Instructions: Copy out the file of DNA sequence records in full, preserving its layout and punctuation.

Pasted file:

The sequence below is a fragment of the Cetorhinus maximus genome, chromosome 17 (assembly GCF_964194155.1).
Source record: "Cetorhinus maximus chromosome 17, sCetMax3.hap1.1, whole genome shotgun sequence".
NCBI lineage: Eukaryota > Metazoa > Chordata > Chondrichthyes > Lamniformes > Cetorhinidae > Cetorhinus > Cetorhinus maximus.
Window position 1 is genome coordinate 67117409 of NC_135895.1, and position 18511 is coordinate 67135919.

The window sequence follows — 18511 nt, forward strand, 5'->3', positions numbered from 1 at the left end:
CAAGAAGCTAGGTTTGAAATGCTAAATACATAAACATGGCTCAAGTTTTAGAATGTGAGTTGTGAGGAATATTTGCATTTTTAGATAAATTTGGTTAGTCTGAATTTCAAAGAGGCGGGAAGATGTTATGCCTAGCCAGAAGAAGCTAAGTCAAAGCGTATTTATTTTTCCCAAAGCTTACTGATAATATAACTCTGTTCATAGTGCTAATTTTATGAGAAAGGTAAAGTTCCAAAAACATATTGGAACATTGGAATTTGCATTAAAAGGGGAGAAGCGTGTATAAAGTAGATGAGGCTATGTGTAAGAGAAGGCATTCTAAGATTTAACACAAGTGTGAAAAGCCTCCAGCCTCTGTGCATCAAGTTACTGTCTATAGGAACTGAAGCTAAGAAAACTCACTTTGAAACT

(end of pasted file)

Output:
The sequence below is a fragment of the Cetorhinus maximus genome, chromosome 17 (assembly GCF_964194155.1).
Source record: "Cetorhinus maximus chromosome 17, sCetMax3.hap1.1, whole genome shotgun sequence".
NCBI lineage: Eukaryota > Metazoa > Chordata > Chondrichthyes > Lamniformes > Cetorhinidae > Cetorhinus > Cetorhinus maximus.
Window position 1 is genome coordinate 67117409 of NC_135895.1, and position 18511 is coordinate 67135919.

The window sequence follows — 18511 nt, forward strand, 5'->3', positions numbered from 1 at the left end:
CAAGAAGCTAGGTTTGAAATGCTAAATACATAAACATGGCTCAAGTTTTAGAATGTGAGTTGTGAGGAATATTTGCATTTTTAGATAAATTTGGTTAGTCTGAATTTCAAAGAGGCGGGAAGATGTTATGCCTAGCCAGAAGAAGCTAAGTCAAAGCGTATTTATTTTTCCCAAAGCTTACTGATAATATAACTCTGTTCATAGTGCTAATTTTATGAGAAAGGTAAAGTTCCAAAAACATATTGGAACATTGGAATTTGCATTAAAAGGGGAGAAGCGTGTATAAAGTAGATGAGGCTATGTGTAAGAGAAGGCATTCTAAGATTTAACACAAGTGTGAAAAGCCTCCAGCCTCTGTGCATCAAGTTACTGTCTATAGGAACTGAAGCTAAGAAAACTCACTTTGAAACT